As of this writing at the end of October, there were signs that whatever “normal” turns out to be, it's coming back quicker than anticipated for the meetings industry.
“The effects have not necessarily been as catastrophic as we first thought,” says Eric Allen, executive director of the Healthcare Convention Exhibitors Association, Atlanta. “The meetings industry is pulling together and working together to ensure that the effects are minimal.”
Allen notes that “virtual conferencing” is no more a substitute for face-to-face meetings now than it was before September 11. “While the videoconferencing market may accelerate a bit, one simply cannot replace the other,” he says. “Where we were headed was a marriage of the two — live conferences and video feeds. Both are irreplaceable, and that's not going to change.”
Allen says he thinks associations of all types should consider adopting a concept his organization has been advocating: exhibitor advisory councils. “These councils bring together a cross-section of exhibitors to discuss with association representatives their concerns and issues,” he said. “It encourages communication, and communication is what's needed now more than ever.”
Richard B. Green, vice president, industry relations and association sales, Marriott International, agrees thatwill continue to remain strong. “Once we get through the initial scare, I predict the association meetings business could be more vibrant than ever. [The attacks] have galvanized groups of citizens, and I think we'll see a similar galvanization in associations.”
Green notes that in the immediate aftermath of the attacks, Marriott was lenient on planners in terms of penalty fees. But since the middle of October, the company has returned to its previous policies.
“The amount of cancellations was expected, but we think that if things stay the way they are, cancellations related to the attacks are finished,” he says. “People are getting back to business, and we're doing the same.”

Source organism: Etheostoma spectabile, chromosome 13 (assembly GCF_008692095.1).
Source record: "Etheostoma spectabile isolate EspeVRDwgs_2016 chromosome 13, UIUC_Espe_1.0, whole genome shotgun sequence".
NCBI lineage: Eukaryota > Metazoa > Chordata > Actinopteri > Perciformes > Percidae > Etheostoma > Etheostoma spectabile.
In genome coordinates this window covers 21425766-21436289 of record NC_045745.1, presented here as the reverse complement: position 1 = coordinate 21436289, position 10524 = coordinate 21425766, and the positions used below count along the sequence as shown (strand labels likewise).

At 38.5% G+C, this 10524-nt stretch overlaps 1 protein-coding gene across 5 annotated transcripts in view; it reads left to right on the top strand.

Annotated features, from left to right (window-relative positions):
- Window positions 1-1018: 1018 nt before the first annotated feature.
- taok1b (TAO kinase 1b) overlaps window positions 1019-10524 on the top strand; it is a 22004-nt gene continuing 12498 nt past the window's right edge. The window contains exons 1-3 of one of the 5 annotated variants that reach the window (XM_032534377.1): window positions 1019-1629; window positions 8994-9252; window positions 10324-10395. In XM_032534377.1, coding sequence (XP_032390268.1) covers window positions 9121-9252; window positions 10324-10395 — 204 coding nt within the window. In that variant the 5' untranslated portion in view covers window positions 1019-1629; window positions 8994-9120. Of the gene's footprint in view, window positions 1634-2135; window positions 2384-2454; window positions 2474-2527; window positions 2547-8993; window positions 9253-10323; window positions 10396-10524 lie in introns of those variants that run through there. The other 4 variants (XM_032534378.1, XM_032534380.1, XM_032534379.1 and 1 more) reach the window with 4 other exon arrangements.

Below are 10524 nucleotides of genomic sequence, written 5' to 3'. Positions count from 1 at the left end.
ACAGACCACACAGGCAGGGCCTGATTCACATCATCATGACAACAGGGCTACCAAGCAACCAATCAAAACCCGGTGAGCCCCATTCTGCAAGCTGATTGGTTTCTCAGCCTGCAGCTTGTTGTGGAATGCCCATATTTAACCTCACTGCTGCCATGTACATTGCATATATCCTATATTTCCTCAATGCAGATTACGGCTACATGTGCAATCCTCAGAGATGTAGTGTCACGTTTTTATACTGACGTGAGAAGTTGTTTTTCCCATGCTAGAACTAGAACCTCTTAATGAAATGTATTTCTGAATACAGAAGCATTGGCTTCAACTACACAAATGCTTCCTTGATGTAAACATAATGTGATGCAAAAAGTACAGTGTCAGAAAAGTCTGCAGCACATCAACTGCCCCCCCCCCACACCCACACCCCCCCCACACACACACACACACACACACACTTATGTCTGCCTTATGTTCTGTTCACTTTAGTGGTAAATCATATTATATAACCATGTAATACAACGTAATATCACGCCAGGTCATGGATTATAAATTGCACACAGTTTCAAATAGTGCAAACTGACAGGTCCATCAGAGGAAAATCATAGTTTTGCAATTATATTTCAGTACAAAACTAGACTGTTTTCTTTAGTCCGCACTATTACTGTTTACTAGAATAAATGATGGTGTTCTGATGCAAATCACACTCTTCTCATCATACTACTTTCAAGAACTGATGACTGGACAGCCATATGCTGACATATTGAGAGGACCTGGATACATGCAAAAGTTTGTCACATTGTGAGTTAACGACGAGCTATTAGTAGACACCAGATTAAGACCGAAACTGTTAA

According to Green, association meetings have hadbetween 8 and 10 percent. Planners who anticipate reduced attendance should make hotel salespeople aware of it early on in order to mitigate any financial penalties.
Similar negotiability exists among the airlines — perhaps the hardest-hit of all the travel-related industries.
“The attacks truly had a precipitous impact on air travel through October 11,” says David Castelvetter, spokesman for US Airways. “But we're seeing a gradual return to travel. Our sales force has been in touch with conference and association planners to assure them that we're doing everything possible to ensure safe travel.” He also says the company is offering deals above and beyond the well-publicized industry-wide discount programs.
“We're offering value-added ‘performance tickets’ for groups, based on the number of tickets that are purchased. We are tailoring programs to fit the needs of our group and meetings clients. We see all the components of the travel industry taking special steps to get their customers back.”